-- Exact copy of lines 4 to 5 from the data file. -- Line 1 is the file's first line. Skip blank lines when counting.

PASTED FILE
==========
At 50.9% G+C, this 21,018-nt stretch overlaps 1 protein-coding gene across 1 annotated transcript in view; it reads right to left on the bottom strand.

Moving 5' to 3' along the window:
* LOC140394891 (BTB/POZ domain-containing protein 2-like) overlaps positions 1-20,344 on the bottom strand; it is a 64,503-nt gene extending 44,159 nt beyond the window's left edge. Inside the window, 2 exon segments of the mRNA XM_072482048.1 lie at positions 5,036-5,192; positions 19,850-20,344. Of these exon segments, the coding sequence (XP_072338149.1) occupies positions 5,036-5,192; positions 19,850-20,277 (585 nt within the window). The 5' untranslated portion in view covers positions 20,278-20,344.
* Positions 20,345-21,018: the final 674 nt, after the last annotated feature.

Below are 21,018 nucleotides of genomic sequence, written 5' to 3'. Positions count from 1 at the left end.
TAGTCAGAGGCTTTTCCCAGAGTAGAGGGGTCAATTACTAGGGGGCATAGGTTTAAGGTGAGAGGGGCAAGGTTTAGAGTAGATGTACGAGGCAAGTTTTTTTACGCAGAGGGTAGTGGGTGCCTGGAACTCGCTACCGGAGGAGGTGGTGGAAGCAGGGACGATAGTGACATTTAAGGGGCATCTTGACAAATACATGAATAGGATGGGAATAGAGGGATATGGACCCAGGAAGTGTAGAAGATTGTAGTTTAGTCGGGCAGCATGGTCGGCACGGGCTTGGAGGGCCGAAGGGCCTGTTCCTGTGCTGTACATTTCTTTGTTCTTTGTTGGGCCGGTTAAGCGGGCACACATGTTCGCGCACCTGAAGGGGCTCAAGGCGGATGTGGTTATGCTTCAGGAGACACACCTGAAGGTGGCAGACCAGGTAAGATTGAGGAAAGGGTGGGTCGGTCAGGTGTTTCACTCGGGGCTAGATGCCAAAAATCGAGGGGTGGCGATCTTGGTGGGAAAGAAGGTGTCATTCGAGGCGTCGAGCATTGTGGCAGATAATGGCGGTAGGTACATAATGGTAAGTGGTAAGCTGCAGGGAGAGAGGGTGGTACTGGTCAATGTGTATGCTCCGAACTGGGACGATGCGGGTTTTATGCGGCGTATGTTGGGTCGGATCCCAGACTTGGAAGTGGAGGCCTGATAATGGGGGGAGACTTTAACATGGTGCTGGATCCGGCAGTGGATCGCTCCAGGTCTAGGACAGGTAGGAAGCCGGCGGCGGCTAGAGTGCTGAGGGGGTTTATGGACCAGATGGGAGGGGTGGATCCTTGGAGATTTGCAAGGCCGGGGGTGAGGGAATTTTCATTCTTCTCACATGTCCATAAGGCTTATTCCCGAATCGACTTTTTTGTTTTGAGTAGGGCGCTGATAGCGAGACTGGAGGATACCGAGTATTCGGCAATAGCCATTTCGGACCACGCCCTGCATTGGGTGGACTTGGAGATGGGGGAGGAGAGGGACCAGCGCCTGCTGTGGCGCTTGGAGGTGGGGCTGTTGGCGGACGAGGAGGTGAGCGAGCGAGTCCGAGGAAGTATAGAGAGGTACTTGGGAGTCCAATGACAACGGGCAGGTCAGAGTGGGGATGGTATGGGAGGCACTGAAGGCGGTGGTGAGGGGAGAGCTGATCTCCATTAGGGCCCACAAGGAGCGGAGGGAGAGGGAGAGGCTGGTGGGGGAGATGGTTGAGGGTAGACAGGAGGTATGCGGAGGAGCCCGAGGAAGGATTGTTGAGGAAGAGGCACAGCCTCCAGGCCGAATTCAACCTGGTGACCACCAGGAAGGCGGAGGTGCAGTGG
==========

* Positions 20,345-21,018: the final 674 nt, after the last annotated feature.

Below are 21,018 nucleotides of genomic sequence, written 5' to 3'. Positions count from 1 at the left end.